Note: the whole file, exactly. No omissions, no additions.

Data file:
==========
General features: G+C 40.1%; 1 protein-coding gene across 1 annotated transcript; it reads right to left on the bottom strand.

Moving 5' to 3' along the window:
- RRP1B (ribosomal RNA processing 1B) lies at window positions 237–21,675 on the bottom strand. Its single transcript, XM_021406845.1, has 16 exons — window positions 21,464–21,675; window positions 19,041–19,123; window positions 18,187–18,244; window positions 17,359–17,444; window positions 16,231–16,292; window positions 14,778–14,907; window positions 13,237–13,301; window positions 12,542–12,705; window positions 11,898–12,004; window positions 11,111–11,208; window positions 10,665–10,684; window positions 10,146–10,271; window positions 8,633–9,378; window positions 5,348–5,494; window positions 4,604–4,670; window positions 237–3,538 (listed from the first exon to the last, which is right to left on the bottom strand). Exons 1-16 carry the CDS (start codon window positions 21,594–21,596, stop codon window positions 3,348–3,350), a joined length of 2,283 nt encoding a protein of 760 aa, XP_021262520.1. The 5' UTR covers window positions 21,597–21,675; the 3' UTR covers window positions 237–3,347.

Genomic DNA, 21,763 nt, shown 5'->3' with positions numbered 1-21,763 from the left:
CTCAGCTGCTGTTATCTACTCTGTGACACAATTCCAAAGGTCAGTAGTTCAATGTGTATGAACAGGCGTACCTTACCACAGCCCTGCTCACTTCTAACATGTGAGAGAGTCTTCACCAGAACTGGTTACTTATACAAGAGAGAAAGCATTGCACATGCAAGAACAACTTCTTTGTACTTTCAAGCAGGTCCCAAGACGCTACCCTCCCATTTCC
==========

General features: G+C 40.1%; 1 protein-coding gene across 1 annotated transcript; it reads right to left on the bottom strand.

Moving 5' to 3' along the window:
- RRP1B (ribosomal RNA processing 1B) lies at window positions 237–21,675 on the bottom strand. Its single transcript, XM_021406845.1, has 16 exons — window positions 21,464–21,675; window positions 19,041–19,123; window positions 18,187–18,244; window positions 17,359–17,444; window positions 16,231–16,292; window positions 14,778–14,907; window positions 13,237–13,301; window positions 12,542–12,705; window positions 11,898–12,004; window positions 11,111–11,208; window positions 10,665–10,684; window positions 10,146–10,271; window positions 8,633–9,378; window positions 5,348–5,494; window positions 4,604–4,670; window positions 237–3,538 (listed from the first exon to the last, which is right to left on the bottom strand). Exons 1-16 carry the CDS (start codon window positions 21,594–21,596, stop codon window positions 3,348–3,350), a joined length of 2,283 nt encoding a protein of 760 aa, XP_021262520.1. The 5' UTR covers window positions 21,597–21,675; the 3' UTR covers window positions 237–3,347.

Genomic DNA, 21,763 nt, shown 5'->3' with positions numbered 1-21,763 from the left:
CTCAGCTGCTGTTATCTACTCTGTGACACAATTCCAAAGGTCAGTAGTTCAATGTGTATGAACAGGCGTACCTTACCACAGCCCTGCTCACTTCTAACATGTGAGAGAGTCTTCACCAGAACTGGTTACTTATACAAGAGAGAAAGCATTGCACATGCAAGAACAACTTCTTTGTACTTTCAAGCAGGTCCCAAGACGCTACCCTCCCATTTCC